I have my property on the market for over a year now, I live in south Kilkenny. No queue forming at my house
    🙁

  4. Emanuela at 12:04 am

    Ok I understand there is low supply and the causes may be many (banks not lending, negative equity, tracker mortgages, no new homes in areas where people want to live), but generally the first rule of economics is “price is a function of supply and demand” and if demand is more than supply then prices will go up…so – unless the causes of low supply are all lifted and the balance shifted on the supply – it is expected that demand will continue to be unmet and prices will contine to increase.

  5. gerard at 9:10 pm

    we need propper eco homes for people in the future, built by some honest housing authority an not built by the corrupt bad system that we have had to put up with for the last 80 years. That way the price of houses can be regulated for the honest person who wants to live a normal life

  6. Peadar at 5:01 pm

    Government housing policy – or lack thereof is appalling. Do politicians never learn. No they do not – because most of them are on 90 k a year plus.The majority of 3/4 bed houses are being bought by cash buyers and most of them are investing in the rental bubble.Rent is expedentially increasing and those on lower incomes, who can not afford to buy a house and have to rent are once again going to get screwed in a vice.
    There needs to be a coherent housing policy- such as in GERMANY where there are caps on rent in any area. Starter houses could easily be built on much of the nama land providing people with a basic accommodation at a low price. Under 100k. This is achievable. There was a time when a Labour party put low income couples and families first. Now they prefer to sit by and allow them to struggle.
    The current government have not got the ability to think outside the box.

  7. Fluffy at 4:14 pm

    Firstly, Alec, get off your highhorse and dont be such an ignorant d*pshit. I have lived in Dublin all my life, I was born here, all my family are here, so YES I do have a right to stay in my hometown, I wont have the likes of you telling me otherwise. Secondly this article is bang on, we are looking for a home at the moment and have been since the strat of the year, everything described here is 100% true annd correct. WE have witnessed houses going 50k over the asking price in Dublin and the ouskirts into Kildare. Bidding wars have become the norm, the government are sitting back and laughing, this means more tax for them in the form of stamp duty, the banks are laughing because when the market hits its peak or near enough to it they will release all the properties they have been sitting on and sell to the highest bidder. WHY we have an obsession with selling overpriced houses to each other is beyond me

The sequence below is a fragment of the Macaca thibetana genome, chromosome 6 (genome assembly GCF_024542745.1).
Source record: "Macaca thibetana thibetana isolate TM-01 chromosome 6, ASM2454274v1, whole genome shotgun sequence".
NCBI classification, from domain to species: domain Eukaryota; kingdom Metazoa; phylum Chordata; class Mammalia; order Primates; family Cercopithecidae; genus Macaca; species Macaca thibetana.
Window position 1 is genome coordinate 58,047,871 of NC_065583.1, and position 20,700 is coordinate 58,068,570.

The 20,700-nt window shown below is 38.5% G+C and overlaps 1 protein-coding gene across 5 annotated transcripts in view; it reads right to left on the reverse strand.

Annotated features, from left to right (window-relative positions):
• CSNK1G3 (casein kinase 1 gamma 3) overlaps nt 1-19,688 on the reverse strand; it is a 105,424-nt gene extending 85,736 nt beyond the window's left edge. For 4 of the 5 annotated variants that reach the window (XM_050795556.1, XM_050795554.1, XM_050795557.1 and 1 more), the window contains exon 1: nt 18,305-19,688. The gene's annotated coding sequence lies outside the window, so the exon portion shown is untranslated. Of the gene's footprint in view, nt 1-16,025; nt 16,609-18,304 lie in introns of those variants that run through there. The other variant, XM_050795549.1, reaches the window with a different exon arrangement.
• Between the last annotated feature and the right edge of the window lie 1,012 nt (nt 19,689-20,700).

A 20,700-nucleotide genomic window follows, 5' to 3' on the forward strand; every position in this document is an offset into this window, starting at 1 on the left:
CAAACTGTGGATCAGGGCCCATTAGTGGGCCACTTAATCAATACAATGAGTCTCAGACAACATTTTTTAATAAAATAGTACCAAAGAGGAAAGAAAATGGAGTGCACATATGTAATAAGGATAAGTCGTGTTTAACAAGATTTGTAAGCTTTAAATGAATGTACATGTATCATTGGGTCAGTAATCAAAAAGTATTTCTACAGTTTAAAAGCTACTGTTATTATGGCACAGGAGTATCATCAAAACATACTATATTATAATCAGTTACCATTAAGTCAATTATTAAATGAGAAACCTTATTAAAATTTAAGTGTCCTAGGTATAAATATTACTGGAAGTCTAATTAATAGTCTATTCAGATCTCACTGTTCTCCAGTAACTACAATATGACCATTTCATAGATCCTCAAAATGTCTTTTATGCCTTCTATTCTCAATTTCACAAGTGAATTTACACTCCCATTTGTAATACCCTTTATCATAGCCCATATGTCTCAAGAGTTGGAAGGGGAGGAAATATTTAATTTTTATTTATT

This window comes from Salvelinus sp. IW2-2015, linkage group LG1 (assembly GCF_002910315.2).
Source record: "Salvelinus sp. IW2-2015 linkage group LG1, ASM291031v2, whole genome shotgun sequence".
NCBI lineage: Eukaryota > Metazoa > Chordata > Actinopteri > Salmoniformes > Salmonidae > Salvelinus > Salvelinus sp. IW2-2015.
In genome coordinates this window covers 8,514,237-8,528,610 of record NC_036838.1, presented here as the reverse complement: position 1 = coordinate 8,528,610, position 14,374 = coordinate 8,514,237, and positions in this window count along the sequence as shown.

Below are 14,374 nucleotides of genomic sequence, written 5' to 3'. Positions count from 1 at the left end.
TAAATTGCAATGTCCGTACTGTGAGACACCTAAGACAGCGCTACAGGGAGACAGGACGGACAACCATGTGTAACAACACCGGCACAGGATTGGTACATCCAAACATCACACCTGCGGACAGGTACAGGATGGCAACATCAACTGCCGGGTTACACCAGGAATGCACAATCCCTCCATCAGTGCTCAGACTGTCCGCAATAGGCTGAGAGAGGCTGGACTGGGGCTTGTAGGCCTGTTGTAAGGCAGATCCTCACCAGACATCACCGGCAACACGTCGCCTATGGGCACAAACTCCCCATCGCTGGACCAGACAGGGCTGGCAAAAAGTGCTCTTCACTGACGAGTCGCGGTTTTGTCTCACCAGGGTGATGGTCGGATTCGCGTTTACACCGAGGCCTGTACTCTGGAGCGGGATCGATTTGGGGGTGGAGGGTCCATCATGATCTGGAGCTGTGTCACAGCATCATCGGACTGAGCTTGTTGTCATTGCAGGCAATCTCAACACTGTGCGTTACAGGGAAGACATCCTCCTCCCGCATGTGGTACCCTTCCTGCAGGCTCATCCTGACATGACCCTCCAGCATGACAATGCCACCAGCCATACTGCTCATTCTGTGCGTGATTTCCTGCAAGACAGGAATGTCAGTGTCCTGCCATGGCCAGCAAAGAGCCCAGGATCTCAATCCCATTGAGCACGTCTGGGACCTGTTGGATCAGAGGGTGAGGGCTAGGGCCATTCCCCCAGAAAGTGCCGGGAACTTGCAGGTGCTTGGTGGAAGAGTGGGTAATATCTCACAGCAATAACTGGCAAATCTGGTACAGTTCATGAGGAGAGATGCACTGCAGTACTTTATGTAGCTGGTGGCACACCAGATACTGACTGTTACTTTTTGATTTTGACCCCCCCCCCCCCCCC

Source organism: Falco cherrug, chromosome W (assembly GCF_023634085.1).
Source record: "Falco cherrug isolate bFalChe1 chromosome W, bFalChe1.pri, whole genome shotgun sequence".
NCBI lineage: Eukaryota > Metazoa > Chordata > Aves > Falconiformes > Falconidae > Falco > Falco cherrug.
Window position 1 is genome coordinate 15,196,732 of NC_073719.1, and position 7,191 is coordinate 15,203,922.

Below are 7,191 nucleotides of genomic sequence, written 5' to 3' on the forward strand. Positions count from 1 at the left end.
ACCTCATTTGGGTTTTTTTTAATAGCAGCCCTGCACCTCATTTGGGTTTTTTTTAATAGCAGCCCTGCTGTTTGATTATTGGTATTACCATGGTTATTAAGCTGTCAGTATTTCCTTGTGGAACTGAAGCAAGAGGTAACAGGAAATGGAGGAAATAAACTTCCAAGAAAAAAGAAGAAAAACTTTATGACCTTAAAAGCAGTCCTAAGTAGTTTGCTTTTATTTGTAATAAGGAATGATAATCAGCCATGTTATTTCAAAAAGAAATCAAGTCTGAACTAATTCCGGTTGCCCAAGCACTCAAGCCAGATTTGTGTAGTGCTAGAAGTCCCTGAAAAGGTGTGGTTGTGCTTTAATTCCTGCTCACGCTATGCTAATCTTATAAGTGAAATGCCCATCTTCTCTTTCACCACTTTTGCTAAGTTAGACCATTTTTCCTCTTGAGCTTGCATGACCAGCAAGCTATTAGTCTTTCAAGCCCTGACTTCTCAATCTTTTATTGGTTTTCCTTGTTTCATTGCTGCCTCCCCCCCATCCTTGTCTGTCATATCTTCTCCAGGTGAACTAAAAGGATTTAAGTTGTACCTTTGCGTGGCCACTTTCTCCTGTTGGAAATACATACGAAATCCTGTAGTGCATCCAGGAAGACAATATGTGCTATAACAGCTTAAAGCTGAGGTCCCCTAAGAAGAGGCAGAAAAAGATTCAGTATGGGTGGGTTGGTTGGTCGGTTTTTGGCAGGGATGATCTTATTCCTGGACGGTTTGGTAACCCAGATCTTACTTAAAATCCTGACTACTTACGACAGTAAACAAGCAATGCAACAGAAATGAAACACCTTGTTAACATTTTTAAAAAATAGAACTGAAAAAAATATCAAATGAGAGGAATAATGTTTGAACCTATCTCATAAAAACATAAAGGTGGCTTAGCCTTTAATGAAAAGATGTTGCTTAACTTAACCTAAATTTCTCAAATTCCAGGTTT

8. Michael at 3:09 pm

    Sheep are supposed to be fleeced and roasted !

  9. Pamela murray at 1:52 pm

    I think the government should do what the Turkish do in some parts of turkey you cannot buy property or a bussness unless you buy with a Turkish person that way people can’t come in and buy all our property for cash and it would help the Irish to get back on there feet

  10. Dave at 12:51 pm

    True for Greystones as well – substantial price increase in last two years and “over-bidding” seems to be back – but it excludes out-of-town Celtic Tiger developments.

  11. Helen Stewart at 12:32 pm

    It seems now that builders are buying properties, sitting on them while prices rise and then plan to make a profit. We are cash buyers and still have no chance of buying with the competition out there

  12. Moho at 12:31 pm

    Great article.i agree lack of supply is driving the increase but the increase is also being fuelled by the banks actions, Nama driving up rents and not releasing properties for sale and in no small way the estate agents who are trying to compete to get these houses on their books and hence advise vendors of higher prices.i live in castleknock and this is very apparent here.

    Even new builds won’t release their prices as they trying to create frenzy and getting people to register their interest.

    Rents too are flying up. I know of 2 properties in the dublin 15 area.one going from 1400 to 1850 pm and the other 1100 pm month to 1550 pm. One of these is in Nama? It’s all so wrong.

  13. Jack Feeney at 12:25 pm

    Complete BULLSHIT article playing on the fears of People but hopefully Irish people will see through it…..

  14. ALEC at 11:56 am

    People need to be told there is no houses and if you want one it will be outside Dublin as No1 has the right to live in Dublin as people seem to think they have a god given right to live in Dublin and should be given a house. How about like the most of the country get up off your a**, get a job and buy a house. And dam right houses are more exspensive in dublin as they should be as hello to all it is the capital and house’s are more exspensive in Capital cities around the world. Brings back the old days where people actually earned what they had and not like now a days where people expect and think they are entitled to this and that..